Game Review: ‘Colt Express (Digital Edition)
Review based on iOS version played on an iPhone 7+
Tabletop players may already be familiar with the smash hit ‘Colt Express’ – if not, read our review here – the Western themed rain robbery game that has been catching eyes at many meets. For the uninitiated, ‘Colt Express’ has players taking on the role of a bandit looking to rob a train. There is a limited amount of loot available, a testy sheriff, up to five rival bandits to compete against. You plan your moves it advance, choosing the order of the available cards, before an action phase begins and your scheme plays out…or gets derailed by the actions of others. It’s a quick paced, wonderfully designed game that has proven very popular.
This adaptation to a digital format has kept the core mechanics of the game and the feel of playing it more or less perfect. We skipped the tutorial, having become familiar with the gameplay on the tabletop version, and immediately got the hang of the control scheme. It’s easy to use and intuitive. That’s a big tick in the plus column. Also done well is the presentation. 2D character sprites keep the tabletop feel and the movement animations coupled with the scenery whizzing by add to the fun. The music and sound effects help bring the game to life.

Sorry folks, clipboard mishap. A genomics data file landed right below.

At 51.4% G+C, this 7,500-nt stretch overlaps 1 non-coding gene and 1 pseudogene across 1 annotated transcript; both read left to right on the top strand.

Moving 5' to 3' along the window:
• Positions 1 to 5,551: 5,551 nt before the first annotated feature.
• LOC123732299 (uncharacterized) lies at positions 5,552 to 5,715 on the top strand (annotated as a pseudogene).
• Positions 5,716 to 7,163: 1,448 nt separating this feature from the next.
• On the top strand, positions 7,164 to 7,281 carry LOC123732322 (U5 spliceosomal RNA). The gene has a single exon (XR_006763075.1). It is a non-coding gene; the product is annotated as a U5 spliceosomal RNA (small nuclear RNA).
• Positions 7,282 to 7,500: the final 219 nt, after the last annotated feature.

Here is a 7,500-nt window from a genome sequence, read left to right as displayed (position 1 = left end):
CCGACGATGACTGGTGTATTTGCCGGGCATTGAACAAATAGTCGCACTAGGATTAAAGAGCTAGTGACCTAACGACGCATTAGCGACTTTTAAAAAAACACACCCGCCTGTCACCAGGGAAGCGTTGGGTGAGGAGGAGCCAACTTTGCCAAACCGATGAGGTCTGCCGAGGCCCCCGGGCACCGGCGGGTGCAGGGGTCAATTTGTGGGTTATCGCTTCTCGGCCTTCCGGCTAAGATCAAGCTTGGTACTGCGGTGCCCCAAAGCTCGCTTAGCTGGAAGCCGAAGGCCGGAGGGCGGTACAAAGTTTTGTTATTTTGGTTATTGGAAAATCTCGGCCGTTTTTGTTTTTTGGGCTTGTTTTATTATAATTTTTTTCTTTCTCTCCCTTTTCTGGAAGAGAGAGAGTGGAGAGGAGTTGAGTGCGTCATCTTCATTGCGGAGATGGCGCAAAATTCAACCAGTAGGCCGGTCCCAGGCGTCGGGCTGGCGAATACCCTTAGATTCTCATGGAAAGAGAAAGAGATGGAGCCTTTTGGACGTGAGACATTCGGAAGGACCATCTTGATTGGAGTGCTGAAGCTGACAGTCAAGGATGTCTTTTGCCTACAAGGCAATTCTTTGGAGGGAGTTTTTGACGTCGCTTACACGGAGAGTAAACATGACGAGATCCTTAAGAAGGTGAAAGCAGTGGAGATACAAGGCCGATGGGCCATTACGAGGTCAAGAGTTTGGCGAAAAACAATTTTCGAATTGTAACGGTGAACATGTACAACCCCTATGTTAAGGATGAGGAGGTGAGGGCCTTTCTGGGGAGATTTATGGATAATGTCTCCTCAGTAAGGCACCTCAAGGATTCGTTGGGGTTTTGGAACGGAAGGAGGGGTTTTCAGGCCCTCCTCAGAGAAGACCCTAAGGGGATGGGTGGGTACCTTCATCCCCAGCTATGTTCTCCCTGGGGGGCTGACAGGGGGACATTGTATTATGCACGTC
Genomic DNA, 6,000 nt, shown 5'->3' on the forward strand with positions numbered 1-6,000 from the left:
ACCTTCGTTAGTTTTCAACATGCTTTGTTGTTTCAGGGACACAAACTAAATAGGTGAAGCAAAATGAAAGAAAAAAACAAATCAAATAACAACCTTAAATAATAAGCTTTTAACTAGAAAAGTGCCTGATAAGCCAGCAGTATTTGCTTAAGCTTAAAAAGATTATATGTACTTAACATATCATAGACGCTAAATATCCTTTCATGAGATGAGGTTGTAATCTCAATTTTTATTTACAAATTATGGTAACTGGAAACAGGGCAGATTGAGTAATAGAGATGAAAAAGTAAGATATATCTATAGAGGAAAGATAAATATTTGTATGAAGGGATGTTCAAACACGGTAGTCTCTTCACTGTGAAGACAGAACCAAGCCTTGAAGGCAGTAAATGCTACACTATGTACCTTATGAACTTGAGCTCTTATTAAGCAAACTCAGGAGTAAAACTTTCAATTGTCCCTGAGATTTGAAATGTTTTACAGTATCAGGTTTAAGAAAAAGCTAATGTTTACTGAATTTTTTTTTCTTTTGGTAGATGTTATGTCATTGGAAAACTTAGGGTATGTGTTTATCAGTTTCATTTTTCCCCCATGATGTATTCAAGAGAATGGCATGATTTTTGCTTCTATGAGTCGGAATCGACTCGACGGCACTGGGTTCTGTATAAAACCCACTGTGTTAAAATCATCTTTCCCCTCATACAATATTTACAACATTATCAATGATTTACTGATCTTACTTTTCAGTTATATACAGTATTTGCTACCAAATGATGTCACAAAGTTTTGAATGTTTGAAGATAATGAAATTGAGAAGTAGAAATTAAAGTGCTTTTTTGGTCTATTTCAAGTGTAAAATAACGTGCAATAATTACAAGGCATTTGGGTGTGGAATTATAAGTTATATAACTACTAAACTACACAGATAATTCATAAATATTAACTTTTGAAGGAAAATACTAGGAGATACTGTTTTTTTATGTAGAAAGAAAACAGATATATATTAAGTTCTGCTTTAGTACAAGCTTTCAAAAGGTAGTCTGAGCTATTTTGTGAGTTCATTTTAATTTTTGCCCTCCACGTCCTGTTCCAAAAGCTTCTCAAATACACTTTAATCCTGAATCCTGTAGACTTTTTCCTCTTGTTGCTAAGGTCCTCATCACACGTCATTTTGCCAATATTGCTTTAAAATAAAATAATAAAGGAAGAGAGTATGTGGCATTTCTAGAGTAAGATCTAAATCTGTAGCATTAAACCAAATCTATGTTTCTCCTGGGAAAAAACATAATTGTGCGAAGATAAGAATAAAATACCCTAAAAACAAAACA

In addition to Quick Game and Custom Game we were surprised to find a story mode. Each of the six characters have their own tale to spin out, told in some nicely drawn comics that get unlocked page by page with the completion of chapters. These new levels have set challenges and variations to the standard gameplay, such as collecting X amount by turn Y, introducing fire hazards and the ability to crawl along the underside of the train. These are interesting but feel more like a puzzle game than ‘Colt Express’, and aren’t as much fun as competitive play. New players may benefit from the opportunity to learn new strategies though.
As to the online play…we don’t know. It became available today but after a number of attempts we never got matched to a game. Hopefully that’ll change as more players get online, but we are left reviewing the local game against the AI and frankly the AI could use more I and less A. We saw the computer players draw new cards to their hand on their last turn frequently, sometimes twice in a row, and some would simply run back and forth through the carriages. It never feels like you’re playing against a real group of opponents and unless luck is against you it’s not going to be a challenge for experienced players. We also had some glitches occur. On occasion the on screen buttons would become unresponsive, forcing us to reset the app and lose the game.
Hopefully these issues get resolved in an update because this is a very smooth transition from tabletop to digital, and we do love this game. If you haven’t played it and don’t want to cough up for a physical copy this is well worth checking out.